And equality, what of it? Here an act of historical faith is required : what is the record? The record was stated most succinctly by an Israeli socialist who told William F. Buckley, Jr. that those nations which have put liberty ahead of equality have ended up doing better by equality than those with the reverse priority. This is so, and being so, it is something to be shouted to the heavens in the years now upon us. This is our case. We are of the liberty party, and it might surprise us what energies might be released were we to unfurl those banners.
In the spring of 1973, in his first address as director-designate of the London School of Economics—where Harold Laski once molded the minds of so many future leaders of the “new majority”—Ralf Dahrendorf sounded this theme. The equality party, he said, has had its day. The liberty party's time has come once more. It is a time to be shared with the new nations, and those not so new, shaped from the old European empires, and especially the British—and is the United States not one such? whose heritage this is also. To have halted the great totalitarian advance only to be undone by the politics of resentment and the economies of envy would be a poor outcome to the promise of a world society. At the level of world affairs we have learned to deal with Communism. Our task is now to learn to deal with socialism. It will not be less difficult a task. It ought to be a profundly more pleasant one.
[Reader's Digest, June 1975)
(By Daniel P. Moynihan) “We are now witnessing the emergence of a world order dominated arithmetically by the countries of the Third World," writes Daniel P. Moynihan, former U.S. Ambassador to India and currently professor of government at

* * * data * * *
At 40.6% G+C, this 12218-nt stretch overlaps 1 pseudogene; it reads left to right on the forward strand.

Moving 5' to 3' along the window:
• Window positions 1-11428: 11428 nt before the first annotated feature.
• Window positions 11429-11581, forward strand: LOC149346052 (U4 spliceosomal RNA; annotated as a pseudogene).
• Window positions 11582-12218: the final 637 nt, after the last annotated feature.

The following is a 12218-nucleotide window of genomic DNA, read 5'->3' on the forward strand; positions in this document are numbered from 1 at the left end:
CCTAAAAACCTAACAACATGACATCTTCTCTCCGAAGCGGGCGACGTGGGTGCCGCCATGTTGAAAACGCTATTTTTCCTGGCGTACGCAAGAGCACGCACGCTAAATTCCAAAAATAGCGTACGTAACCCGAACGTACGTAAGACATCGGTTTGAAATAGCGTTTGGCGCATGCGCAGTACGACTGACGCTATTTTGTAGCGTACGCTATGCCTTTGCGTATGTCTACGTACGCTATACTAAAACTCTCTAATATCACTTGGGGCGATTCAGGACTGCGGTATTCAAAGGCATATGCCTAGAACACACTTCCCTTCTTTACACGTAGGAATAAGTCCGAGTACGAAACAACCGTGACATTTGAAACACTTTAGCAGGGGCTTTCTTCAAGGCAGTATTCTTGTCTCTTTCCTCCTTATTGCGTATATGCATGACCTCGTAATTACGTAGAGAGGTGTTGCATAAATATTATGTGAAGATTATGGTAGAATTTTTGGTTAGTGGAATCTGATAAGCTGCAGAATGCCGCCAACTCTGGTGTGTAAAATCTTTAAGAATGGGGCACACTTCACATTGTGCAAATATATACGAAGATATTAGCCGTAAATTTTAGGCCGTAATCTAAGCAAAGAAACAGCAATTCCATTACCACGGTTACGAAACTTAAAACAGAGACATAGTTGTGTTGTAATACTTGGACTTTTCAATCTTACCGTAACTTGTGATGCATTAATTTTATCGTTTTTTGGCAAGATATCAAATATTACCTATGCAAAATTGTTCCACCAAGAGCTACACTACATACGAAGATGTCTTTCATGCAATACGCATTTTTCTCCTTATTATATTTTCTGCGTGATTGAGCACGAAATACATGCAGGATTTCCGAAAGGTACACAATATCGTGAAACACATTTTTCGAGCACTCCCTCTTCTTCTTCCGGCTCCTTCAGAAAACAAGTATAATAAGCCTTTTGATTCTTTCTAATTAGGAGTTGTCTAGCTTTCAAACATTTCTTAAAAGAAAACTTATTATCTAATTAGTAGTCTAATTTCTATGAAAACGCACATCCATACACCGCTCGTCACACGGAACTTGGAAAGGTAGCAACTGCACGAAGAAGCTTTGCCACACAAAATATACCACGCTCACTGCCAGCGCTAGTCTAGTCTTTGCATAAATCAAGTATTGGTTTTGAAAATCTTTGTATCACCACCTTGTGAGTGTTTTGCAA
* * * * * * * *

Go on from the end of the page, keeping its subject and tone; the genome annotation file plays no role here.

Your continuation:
Harvard University. Increasingly, the United States stands "accused and abased” before these nations, charged with the crimes of economic imperialism, exploitation, pollution and waste, its policies often characterized as the real cause of poverty among underdeveloped states.
While often hostile, these nations are not communist; generally they are socialist. To date, their ideology has had limited force but, the author warns, it is not to be ignored. We must assume that, in the General Assembly of the United Nations and a dozen other such international forums, this new majority will set about to legislate “its presumed advantage in a world that has just come into its hands."
In this penetrating essay, Mr. Moynihan examines the unrecognized causes behind this transformation in world society. He argues that American spokesmen must abandon the compliance and appeasement that so frequently serve as our response to the indictments of the Third World. And he explains just how the United States can go on the offensive and seek common cause with new nations that today stand more in the shadow of totalitarian powers than in the light of our beliefs.